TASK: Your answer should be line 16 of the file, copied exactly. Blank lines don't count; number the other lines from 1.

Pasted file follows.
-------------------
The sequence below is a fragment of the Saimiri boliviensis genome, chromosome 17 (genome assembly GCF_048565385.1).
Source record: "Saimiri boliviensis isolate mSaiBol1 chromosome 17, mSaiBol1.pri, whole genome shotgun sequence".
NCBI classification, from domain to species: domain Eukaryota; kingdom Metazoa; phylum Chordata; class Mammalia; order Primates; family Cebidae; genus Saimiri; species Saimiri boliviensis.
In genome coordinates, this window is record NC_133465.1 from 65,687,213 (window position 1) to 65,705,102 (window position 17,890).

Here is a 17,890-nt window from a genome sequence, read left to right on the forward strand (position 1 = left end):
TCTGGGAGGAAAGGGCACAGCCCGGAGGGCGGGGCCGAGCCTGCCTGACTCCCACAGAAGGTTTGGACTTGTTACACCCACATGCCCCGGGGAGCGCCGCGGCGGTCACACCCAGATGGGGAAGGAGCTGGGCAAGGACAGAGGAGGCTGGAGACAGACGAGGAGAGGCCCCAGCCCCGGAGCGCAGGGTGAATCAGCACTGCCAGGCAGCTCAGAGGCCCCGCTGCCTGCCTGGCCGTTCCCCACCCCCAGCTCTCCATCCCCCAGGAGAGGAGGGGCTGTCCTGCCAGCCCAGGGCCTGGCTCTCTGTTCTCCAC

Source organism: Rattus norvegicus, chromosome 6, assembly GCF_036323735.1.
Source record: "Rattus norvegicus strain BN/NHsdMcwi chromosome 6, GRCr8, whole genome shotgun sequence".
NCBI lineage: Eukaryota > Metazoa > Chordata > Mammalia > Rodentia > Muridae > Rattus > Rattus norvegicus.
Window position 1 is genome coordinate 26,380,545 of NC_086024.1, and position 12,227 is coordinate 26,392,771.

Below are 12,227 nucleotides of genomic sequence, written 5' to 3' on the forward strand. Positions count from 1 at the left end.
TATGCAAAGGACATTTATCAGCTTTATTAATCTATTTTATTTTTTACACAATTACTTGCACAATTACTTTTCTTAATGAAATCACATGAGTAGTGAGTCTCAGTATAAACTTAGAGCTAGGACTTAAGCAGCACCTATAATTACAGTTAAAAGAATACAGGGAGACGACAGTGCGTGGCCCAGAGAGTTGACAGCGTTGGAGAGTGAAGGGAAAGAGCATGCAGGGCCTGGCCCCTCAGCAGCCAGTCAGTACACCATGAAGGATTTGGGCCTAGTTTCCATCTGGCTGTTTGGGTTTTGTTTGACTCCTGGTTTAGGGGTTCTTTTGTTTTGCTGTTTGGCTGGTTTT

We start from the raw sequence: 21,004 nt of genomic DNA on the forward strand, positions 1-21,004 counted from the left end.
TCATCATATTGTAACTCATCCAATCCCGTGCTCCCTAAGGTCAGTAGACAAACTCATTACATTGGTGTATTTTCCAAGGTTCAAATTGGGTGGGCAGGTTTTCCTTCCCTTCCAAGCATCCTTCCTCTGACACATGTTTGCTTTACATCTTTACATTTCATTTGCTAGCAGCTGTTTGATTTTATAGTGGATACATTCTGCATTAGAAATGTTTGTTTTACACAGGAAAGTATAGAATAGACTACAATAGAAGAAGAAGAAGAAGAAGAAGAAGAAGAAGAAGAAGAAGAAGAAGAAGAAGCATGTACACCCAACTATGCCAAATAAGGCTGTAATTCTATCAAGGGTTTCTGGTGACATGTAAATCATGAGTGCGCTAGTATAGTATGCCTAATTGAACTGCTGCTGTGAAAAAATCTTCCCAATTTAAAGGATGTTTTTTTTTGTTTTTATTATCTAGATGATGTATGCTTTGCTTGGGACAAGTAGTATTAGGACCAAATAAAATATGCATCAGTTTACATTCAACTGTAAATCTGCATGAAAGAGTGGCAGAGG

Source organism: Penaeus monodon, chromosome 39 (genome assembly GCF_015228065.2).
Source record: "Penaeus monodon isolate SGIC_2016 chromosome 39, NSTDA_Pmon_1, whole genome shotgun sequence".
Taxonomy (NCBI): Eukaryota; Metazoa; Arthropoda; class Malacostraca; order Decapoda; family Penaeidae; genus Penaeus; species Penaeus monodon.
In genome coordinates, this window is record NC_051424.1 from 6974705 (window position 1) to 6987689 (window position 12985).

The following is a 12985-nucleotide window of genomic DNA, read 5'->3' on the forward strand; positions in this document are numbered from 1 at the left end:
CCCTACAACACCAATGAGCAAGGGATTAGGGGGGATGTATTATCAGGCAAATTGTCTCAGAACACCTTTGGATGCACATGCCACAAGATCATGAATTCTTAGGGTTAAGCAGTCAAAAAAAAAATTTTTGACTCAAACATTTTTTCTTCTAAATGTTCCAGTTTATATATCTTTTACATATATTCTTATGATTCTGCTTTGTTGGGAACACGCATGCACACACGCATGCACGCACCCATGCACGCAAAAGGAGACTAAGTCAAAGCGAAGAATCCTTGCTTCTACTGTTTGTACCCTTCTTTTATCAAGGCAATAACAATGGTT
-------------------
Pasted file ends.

Source record: "Penaeus monodon isolate SGIC_2016 chromosome 39, NSTDA_Pmon_1, whole genome shotgun sequence".